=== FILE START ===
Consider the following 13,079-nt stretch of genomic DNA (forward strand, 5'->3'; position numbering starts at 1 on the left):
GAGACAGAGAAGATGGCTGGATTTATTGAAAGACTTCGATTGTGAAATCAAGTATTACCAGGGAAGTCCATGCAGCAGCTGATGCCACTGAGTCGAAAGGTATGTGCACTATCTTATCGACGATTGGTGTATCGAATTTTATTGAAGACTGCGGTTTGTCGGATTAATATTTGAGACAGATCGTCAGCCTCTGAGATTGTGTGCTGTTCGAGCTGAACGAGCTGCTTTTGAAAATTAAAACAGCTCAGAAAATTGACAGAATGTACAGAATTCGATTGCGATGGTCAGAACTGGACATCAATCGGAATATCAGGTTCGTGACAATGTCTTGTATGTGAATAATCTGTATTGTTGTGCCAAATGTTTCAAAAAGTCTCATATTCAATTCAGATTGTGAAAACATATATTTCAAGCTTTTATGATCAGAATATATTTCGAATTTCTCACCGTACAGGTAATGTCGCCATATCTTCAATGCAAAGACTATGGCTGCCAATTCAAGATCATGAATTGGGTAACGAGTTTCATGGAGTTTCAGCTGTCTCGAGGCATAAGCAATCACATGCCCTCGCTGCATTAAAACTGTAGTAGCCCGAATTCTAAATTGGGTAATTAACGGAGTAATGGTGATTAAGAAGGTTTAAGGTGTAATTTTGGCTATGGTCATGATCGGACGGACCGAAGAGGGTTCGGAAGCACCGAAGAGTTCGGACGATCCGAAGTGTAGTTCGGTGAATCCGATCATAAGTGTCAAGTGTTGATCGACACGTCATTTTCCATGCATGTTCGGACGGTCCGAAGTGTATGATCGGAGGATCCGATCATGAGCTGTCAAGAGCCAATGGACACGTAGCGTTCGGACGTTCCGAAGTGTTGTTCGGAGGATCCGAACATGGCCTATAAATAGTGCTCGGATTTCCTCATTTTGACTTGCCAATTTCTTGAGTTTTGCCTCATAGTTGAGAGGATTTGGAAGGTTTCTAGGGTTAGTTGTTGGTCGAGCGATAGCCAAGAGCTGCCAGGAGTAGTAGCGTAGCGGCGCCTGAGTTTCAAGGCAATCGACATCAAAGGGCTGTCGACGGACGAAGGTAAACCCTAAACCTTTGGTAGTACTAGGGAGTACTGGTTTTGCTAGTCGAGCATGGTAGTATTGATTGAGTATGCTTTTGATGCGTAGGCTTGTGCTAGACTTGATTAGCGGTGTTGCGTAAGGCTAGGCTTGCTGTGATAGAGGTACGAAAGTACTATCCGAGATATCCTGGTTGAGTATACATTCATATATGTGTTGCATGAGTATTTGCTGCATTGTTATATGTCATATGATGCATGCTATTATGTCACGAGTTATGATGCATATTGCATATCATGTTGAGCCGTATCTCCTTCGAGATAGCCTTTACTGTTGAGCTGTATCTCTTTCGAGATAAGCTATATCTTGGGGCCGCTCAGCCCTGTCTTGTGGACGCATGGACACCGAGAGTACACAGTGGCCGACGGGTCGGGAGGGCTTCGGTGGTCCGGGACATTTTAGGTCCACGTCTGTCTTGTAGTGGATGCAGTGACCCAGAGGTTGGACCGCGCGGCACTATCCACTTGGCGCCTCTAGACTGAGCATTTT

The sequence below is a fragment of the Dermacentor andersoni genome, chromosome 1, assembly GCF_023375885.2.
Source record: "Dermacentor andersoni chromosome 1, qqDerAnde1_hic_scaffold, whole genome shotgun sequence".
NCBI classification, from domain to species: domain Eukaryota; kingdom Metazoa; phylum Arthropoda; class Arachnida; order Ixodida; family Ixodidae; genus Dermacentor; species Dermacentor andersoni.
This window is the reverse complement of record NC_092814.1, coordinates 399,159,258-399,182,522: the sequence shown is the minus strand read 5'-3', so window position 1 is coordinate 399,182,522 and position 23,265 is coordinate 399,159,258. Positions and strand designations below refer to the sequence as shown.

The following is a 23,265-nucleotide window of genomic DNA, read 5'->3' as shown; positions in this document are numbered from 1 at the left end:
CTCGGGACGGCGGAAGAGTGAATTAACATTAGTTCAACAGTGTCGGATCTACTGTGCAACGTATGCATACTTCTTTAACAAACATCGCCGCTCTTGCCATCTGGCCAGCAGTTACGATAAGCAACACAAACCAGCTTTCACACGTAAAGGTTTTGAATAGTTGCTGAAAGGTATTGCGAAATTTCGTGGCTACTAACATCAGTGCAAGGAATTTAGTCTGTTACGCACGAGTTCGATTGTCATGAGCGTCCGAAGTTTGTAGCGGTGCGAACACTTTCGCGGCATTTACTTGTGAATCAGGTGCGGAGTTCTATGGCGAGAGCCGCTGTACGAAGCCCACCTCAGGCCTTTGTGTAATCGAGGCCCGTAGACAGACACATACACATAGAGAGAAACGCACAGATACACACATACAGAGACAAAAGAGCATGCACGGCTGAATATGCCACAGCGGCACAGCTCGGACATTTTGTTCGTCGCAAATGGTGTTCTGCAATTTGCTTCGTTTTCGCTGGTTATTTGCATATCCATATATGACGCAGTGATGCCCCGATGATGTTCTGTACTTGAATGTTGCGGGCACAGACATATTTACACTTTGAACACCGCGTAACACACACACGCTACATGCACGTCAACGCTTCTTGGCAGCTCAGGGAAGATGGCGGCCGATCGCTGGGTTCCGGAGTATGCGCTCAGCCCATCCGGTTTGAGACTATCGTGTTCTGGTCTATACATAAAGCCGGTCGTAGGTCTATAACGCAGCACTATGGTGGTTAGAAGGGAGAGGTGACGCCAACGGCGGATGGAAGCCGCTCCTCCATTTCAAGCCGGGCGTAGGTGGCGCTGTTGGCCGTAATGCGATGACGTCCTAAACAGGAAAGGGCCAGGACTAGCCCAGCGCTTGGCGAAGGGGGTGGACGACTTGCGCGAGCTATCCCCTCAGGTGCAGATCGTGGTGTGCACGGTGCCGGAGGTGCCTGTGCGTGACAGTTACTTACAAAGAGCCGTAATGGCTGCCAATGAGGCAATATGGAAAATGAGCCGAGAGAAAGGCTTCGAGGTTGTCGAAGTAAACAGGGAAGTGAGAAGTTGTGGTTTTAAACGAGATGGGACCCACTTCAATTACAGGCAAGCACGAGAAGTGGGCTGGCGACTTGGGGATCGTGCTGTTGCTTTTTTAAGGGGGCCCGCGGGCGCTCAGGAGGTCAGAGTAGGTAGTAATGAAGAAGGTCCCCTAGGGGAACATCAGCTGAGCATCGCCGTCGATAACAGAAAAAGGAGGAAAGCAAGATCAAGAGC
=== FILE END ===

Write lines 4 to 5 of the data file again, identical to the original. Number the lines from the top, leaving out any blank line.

Source record: "Dermacentor andersoni chromosome 1, qqDerAnde1_hic_scaffold, whole genome shotgun sequence".
NCBI classification, from domain to species: domain Eukaryota; kingdom Metazoa; phylum Arthropoda; class Arachnida; order Ixodida; family Ixodidae; genus Dermacentor; species Dermacentor andersoni.